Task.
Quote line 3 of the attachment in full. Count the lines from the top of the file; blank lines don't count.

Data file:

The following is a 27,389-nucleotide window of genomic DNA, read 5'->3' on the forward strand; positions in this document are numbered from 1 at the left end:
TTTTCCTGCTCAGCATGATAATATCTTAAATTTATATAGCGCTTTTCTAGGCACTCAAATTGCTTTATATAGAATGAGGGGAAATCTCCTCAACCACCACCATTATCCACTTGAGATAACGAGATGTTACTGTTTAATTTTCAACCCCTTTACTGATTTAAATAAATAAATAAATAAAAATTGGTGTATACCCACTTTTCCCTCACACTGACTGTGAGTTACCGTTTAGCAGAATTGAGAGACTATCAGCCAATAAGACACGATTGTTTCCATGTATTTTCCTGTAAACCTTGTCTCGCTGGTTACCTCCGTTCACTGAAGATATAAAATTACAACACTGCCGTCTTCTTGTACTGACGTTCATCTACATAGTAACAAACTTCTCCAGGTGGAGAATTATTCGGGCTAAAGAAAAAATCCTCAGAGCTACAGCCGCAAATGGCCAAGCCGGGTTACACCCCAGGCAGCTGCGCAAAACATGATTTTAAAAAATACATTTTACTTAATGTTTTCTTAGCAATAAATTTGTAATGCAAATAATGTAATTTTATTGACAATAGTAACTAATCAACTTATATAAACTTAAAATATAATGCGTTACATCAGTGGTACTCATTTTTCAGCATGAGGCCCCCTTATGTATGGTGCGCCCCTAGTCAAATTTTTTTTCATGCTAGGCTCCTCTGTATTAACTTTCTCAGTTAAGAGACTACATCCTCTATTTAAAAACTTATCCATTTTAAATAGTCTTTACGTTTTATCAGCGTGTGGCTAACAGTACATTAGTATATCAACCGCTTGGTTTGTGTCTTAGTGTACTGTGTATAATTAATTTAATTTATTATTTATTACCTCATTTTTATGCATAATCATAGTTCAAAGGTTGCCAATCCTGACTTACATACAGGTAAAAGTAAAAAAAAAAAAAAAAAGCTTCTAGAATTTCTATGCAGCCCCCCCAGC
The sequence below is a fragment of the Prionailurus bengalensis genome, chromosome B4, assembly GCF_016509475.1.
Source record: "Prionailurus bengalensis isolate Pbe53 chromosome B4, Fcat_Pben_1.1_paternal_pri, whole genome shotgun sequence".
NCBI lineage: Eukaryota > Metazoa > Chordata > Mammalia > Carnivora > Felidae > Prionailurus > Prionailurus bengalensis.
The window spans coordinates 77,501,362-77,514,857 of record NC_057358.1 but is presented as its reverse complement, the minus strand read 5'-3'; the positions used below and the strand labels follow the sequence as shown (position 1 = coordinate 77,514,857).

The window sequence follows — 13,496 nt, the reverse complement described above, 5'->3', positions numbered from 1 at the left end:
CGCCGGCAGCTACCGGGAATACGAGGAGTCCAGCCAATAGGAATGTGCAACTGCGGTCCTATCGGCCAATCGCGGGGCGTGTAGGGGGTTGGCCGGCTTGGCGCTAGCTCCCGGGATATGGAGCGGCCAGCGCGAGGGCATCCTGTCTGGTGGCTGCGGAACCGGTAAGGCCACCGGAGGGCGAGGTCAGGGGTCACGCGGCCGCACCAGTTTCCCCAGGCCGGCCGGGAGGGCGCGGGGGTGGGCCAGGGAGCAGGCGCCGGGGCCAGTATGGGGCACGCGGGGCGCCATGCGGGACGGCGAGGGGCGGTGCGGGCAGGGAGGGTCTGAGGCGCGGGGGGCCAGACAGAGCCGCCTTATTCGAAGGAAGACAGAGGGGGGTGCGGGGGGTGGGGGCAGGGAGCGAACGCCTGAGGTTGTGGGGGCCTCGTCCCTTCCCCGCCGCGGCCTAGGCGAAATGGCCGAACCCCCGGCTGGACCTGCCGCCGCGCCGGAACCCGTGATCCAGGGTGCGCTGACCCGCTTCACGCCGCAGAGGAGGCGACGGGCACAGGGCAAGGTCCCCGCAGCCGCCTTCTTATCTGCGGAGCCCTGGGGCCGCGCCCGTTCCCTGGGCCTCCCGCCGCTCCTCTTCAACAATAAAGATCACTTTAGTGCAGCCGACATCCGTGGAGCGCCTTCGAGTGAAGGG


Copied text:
The sequence below is a fragment of the Prionailurus bengalensis genome, chromosome B4, assembly GCF_016509475.1.